Cinema: The Shape of Water - a green-tinged beauty of a film

Cert: 15A; Opens on Wednesday

Sally Hawkins and Doug Jones in The Shape of Water

Stormy: Colin Firth

thumbnail: Sally Hawkins and Doug Jones in The Shape of Water
thumbnail: Stormy: Colin Firth

Mexican filmmaker Guillermo del Toro loves his monsters. He explained recently that the reason for his fondness for creatures is their predictability, humans don't always deliver on their promise but monsters do. Humans can be deceptive, monsters cannot.

His much lauded latest film, The Shape of Water, is informed by that same theory but also asks what is a monster and what is monstrous?

A beautiful homage to cinema, its moral is far from subtle, but Sally Hawkins's wonderful performance raises it from cute oddity to emotional journey.

In 1960s Maryland Elisa (Hawkins) is a janitor in a large secretive company where her friend Zelda (Octavia Spencer) does all the talking for Elisa who cannot speak and only signs.

At home Elisa has a steady routine and another close friend Giles (Richard Jenkins). It's 1962, the Cold War is at its height and in an America defined by the pesky Ruskies, a mute woman, a black woman and a gay man are very much outsiders.

When The Asset, an amphibian man (Doug Jones) is captured and held in her workplace, Elisa is drawn to what everyone else sees as a monster, so inhuman it is sentenced to death by panto villain head of security Strickland (Michael Shannon). But Elisa, devoid of words has seen beyond appearances to form a deeper connection.

Essentially a 'who is the real monster' fairytale, Hawkins's wordlessly wonderful passionate portrayal gives it greater emotional resonance but the moral is delivered too heavy handedly at times.

But overall this green-tinged beauty of a film has lots of humour and much to enjoy as a magical ode to love and connection.

★★★★ Aine O'Connor

The Mercy

Cert: 12A. Now showing.

Colin Firth portrays Donald Crowhurst, who competed in 1968 to become the first sailor to single-handedly circumnavigate the globe. With David Thewlis's press officer handling the media back home in Blighty and wife Clare (Rachel Weisz) left to wring her hands, Donald sets off in an unfinished yacht looking to make up for a series of delays and hit the high seas with a plummy "tally-ho".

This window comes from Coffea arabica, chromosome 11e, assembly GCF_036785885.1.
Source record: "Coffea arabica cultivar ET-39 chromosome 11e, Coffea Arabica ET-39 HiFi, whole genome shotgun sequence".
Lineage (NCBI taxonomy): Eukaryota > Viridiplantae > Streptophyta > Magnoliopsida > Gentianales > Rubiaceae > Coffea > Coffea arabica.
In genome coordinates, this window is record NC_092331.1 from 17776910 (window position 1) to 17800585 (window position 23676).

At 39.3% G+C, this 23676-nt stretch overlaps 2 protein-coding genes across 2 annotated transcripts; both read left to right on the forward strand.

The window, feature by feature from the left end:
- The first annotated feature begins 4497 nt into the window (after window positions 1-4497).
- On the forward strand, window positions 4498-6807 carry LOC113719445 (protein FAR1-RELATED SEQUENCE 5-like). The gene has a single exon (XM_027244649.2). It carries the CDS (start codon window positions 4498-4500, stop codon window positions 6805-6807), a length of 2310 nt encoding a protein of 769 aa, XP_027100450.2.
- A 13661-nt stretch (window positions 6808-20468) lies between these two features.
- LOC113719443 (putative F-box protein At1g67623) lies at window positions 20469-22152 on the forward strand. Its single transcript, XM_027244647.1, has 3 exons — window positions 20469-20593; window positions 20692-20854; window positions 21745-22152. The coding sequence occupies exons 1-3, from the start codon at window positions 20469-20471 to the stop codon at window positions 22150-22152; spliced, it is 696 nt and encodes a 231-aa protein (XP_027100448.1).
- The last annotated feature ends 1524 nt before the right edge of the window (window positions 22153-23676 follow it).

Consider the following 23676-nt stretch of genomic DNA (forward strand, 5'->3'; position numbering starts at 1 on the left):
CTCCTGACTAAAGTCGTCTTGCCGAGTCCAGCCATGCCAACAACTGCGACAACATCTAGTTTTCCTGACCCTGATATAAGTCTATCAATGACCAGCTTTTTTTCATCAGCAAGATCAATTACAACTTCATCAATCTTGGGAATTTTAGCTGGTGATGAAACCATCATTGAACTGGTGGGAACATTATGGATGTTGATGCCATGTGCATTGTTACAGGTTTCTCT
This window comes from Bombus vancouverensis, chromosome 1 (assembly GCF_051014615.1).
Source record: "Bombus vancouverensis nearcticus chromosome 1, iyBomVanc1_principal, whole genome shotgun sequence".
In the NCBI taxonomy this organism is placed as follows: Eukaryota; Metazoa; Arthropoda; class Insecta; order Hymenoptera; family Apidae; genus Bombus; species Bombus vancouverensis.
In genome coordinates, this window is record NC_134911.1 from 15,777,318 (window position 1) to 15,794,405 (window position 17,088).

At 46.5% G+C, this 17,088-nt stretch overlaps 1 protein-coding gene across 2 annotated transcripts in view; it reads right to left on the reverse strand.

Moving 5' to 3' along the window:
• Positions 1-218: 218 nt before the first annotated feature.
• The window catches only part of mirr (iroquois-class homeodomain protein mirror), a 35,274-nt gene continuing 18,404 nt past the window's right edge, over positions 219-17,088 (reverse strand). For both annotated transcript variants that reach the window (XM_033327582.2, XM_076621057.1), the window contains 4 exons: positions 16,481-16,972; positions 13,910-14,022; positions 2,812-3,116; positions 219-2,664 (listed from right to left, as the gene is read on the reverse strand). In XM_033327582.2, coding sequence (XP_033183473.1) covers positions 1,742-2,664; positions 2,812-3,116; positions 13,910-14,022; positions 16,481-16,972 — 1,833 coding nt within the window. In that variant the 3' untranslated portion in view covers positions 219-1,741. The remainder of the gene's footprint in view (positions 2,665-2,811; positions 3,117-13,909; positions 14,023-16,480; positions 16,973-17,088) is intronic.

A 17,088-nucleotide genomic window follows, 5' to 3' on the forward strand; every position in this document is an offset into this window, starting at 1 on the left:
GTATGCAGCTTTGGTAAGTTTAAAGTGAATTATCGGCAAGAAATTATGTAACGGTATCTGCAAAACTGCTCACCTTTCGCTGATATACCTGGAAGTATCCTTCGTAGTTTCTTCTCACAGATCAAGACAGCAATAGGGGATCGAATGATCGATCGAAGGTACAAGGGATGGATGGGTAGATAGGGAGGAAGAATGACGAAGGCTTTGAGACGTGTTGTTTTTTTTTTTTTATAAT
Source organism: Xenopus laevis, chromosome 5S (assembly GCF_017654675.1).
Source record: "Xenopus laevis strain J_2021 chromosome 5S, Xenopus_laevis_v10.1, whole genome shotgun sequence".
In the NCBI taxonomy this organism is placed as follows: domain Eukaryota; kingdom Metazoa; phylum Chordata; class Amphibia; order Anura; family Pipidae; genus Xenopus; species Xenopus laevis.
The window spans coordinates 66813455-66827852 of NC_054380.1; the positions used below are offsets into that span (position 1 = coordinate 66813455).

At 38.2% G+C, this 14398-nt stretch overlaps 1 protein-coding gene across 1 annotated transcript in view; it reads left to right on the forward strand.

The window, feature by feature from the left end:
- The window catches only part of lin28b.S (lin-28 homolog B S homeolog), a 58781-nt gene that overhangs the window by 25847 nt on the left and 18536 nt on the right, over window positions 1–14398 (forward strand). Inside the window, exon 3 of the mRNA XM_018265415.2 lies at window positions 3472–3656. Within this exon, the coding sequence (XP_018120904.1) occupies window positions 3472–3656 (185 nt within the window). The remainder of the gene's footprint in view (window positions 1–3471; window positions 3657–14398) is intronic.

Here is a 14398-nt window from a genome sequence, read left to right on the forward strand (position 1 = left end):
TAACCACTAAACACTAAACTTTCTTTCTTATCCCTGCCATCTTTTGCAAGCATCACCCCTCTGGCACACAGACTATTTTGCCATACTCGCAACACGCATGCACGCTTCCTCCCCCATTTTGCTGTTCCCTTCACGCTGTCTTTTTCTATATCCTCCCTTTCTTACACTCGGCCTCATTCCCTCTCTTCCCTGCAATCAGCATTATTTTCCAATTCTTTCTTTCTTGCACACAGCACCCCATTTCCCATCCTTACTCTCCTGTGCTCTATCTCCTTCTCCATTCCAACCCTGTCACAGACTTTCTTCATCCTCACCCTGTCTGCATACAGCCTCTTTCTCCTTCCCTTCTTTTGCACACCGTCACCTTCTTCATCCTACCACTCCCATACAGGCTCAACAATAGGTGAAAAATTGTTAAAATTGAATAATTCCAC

The Mercy begins as breezy as a summer holiday in Cornwall, with Eric Gautier's grainy cinematography gently murmuring of better times. Suddenly, however, the realities of Crowhurst's disastrous voyage are spelled out and afternoon teas, plucky British humour and Thewlis's smirk are replaced by madness, filth and isolation. A disjointed film that feels as if it decided to changed tack somewhere along the way.

★★★ Hilary A White

The 15:17 to Paris

Cert: 15A. Now showing.

If asked who'd play you in the story of your life, the one person you'd naturally rule out is yourself.

You can sympathise only so much with Spencer Stone, Anthony Sadler and Alek Skarlatos, the young US backpackers who in 2015 helped overpower a terrorist on board a train bound for the French capital. In a move that never looked like it was going to work out, director Clint Eastwood cast the three non-actors in a depiction of the real-life incident. What was he thinking?

Eastwood's red-state sensibilities are writ large over the project. Flashback scenes in "guns 'n' prayers" California show the boys meeting and bonding over a healthy disdain for authority and that love of ammo and warfare that we find baffling in this part of the world.